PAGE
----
10.02.18

Menendez, Leahy Blast Pompeo for Trying to Pay Mexico to Deport Migrants with State Dept. Funds

Missive comes after Trump administration announced it would ignore Congressional objections and provide Mexico with $20 Million to pay for plane and bus fares to deport up to 17,000 people

Senators Bob Menendez (D-N.J.), Ranking Member of the Senate Foreign Relations Committee, and Patrick Leahy (D-Vt.), Vice Chairman of the Senate Appropriations Committee, Tuesday sent a letter to Secretary of State Mike Pompeo expressing their deep opposition to the Trump Administration’s decision to divert $20 million dollars allocated for foreign assistance to advance its anti-immigration agenda by paying for the deportation of up to 17,000 migrants from Mexico to third countries.

“The decision redirects scarce departmental resources needed to address critical humanitarian crises, support democracy and the rule of law, and address development needs that are important to U.S. national security and prosperity, to support a short-sighted approach to the migrant problem that will likely fail to achieve even its own ostensible goals while potentially running afoul of international law,” wrote Menendez and Leahy.

The proposal, which was publicly rejected by the Government of Mexico, seeks to provide millions of U.S. taxpayer dollars to Mexico to pay for plane and bus fare deportations for thousands of immigrants, many of which are trying to reach the United States via Mexico.

In asking for a reconsideration, the senators raised additional concerns regarding the manner in which Secretary Pompeo decided to upend decades of practice where the Chair and Ranking Members of Congressional committees of jurisdiction have the ability to intervene and delay such transfers to exercise effective oversight and prevent misuse of congressionally allocated funds.

“You have decided to act contrary to years of practice and precedent, and in a manner that threatens to upend long-standing norms of comity between the Department of State and its oversight committees in Congress,” added the senators, who had placed an informal hold on the proposed transfer when it was first notified to Congress last month.  “Without further clarification and appropriate action by you to resolve this matter, the decision you have made will leave us with no alternative but to consider all of our legislative and oversight options to assure that Congress is able to fulfill its constitutionally-mandated responsibilities.”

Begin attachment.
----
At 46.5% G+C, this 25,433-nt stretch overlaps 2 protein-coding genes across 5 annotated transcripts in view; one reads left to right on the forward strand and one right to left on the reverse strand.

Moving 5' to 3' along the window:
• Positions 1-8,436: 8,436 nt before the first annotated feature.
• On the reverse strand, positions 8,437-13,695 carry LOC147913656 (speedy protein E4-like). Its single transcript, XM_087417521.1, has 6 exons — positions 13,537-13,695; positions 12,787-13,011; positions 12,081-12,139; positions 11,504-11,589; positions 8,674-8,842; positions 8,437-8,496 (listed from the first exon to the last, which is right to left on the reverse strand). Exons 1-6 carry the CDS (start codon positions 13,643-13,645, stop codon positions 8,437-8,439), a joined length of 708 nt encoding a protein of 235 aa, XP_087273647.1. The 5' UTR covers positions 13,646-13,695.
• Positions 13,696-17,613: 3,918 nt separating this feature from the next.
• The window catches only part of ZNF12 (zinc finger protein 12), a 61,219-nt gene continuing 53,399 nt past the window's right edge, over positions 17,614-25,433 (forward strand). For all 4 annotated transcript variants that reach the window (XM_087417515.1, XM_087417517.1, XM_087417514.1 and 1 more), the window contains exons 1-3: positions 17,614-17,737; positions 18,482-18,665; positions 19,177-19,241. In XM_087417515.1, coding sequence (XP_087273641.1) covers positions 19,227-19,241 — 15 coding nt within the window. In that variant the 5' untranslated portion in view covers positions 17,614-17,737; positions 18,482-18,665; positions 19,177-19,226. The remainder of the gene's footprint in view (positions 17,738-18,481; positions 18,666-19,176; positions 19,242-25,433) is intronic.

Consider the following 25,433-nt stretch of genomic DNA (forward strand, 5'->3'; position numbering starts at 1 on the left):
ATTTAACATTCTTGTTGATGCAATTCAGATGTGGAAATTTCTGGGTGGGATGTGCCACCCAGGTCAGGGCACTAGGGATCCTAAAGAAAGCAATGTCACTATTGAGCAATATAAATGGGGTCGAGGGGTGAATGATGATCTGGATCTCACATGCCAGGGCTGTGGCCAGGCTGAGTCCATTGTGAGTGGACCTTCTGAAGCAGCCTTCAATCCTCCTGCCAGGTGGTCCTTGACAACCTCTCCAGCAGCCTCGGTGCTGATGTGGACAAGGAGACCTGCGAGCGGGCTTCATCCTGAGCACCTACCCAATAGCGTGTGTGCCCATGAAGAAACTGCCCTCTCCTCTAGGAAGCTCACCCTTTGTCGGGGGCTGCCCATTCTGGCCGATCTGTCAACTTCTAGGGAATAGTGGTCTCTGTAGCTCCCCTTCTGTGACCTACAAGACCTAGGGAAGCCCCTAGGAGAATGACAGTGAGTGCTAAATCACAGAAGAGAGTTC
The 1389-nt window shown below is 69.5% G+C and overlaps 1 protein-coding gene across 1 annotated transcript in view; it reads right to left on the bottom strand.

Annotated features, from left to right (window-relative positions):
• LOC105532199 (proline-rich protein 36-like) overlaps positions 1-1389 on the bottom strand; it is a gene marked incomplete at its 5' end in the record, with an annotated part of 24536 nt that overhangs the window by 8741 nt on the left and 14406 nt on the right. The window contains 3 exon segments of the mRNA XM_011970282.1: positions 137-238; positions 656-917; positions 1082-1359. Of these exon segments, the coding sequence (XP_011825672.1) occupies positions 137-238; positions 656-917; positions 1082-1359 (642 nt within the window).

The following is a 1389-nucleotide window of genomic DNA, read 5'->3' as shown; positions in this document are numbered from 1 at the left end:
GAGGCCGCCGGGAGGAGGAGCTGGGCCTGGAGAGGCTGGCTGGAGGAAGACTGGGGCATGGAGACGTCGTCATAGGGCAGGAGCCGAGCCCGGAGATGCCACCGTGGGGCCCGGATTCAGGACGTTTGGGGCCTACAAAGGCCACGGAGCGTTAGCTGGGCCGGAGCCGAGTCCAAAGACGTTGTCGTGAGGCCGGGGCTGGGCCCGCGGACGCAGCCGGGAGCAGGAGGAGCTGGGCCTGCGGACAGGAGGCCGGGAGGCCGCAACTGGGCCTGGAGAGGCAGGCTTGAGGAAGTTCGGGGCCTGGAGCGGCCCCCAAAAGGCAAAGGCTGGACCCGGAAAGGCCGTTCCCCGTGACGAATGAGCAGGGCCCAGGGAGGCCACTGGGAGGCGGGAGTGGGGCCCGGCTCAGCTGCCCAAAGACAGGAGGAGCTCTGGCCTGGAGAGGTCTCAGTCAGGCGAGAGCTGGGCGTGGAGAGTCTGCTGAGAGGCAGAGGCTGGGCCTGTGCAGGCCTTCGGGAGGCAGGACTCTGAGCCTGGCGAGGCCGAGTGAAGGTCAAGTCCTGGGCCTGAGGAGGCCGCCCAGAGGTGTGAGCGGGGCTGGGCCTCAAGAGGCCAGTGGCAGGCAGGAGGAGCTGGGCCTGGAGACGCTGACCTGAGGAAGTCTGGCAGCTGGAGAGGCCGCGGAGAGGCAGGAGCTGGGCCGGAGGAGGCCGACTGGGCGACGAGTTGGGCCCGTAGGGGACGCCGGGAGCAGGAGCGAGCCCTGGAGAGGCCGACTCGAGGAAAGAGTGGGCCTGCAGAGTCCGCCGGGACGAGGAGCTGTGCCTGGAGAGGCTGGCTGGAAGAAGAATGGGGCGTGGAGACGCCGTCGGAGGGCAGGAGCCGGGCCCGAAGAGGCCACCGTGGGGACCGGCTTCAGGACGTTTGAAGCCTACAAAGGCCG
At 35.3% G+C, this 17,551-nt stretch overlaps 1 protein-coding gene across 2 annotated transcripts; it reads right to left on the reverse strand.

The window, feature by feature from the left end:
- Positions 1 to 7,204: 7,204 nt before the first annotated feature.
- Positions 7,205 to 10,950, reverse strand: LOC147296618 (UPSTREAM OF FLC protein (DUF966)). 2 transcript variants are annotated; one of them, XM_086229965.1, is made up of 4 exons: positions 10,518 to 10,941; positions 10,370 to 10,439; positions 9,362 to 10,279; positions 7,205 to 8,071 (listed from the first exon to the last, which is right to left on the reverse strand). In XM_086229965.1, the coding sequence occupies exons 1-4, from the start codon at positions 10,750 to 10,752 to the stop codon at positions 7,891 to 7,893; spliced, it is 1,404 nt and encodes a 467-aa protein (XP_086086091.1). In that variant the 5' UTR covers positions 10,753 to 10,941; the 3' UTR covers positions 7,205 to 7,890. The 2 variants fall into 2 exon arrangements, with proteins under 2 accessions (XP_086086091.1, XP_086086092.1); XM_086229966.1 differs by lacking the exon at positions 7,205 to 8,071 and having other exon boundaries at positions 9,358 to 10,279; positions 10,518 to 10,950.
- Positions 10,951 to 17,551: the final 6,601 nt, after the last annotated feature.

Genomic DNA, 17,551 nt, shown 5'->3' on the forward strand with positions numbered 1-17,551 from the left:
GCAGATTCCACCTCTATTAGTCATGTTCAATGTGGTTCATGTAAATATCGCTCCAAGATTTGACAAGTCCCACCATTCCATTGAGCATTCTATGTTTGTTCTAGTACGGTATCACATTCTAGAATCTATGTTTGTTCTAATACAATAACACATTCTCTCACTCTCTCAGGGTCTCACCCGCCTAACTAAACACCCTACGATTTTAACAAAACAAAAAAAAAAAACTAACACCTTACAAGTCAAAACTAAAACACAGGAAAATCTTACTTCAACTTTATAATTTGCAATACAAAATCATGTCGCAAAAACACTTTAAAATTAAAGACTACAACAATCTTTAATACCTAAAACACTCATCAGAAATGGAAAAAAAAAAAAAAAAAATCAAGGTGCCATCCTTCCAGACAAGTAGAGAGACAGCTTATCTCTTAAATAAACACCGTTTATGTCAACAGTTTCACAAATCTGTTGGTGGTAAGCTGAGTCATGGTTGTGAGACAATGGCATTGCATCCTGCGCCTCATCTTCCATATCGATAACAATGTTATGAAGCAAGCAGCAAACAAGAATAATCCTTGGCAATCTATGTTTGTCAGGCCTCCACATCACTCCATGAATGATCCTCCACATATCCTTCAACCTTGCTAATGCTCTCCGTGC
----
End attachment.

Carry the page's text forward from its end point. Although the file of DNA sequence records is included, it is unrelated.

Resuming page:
A copy of their letter can be found HERE and below.

 

Dear Mr. Secretary: 

We write to express our profound disappointment with your decision to obligate and transfer State Department funds to the Department of Homeland Security to pay for the deportation of up to 17,000 migrants from Mexico to third countries, despite multiple congressional objections.

We find this use of FY 2017 funds to be unnecessary, strategically ill-advised, and contrary to long established practice. We have seen the Government of Mexico’s September 13th statement that it has not agreed to carry out the Trump Administration’s proposed deportation program, and we suspect that President-elect Lopez Obrador is unlikely to be more amenable to cooperating with the United States on this initiative.  We were also troubled by the late submission of, and lack of clarity and specificity in, the congressional notification of the proposed transfer, which was submitted without prior consultation despite the unprecedented nature of the proposal, and the State Department’s inability to answer basic factual questions about the notification during meetings with our staff.

The decision redirects scarce departmental resources needed to address critical humanitarian crises, support democracy and the rule of law, and address development needs that are important to U.S. national security and prosperity, to support a short-sighted approach to the migrant problem that will likely fail to achieve even its own ostensible goals while potentially running afoul of international law.

In addition to our concerns regarding the substance of the proposed transfer, we are deeply troubled that in obligating these funds without first resolving congressional objections you have decided to act contrary to years of practice and precedent, and in a manner that threatens to upend long-standing norms of comity between the Department of State and its oversight committees in Congress. Although these practices can, in rare instances, create friction between the executive and the legislative branches, they have served both branches of government well for decades under Republican and Democratic control, resulting in more effective outcomes for U.S. foreign policy. 

Without further clarification and appropriate action by you to resolve this matter, the decision you have made will leave us with no alternative but to consider all of our legislative and oversight options to assure that Congress is able to fulfill its constitutionally-mandated responsibilities.

We look forward to hearing from you without delay, and to finding common ground on a way forward.

Sincerely,

 

 

ROBERT MENENDEZ                                              PATRICK LEAHY

Ranking Member                                                        Vice Chairman

Committee on Foreign Relations                                Committee on Appropriations

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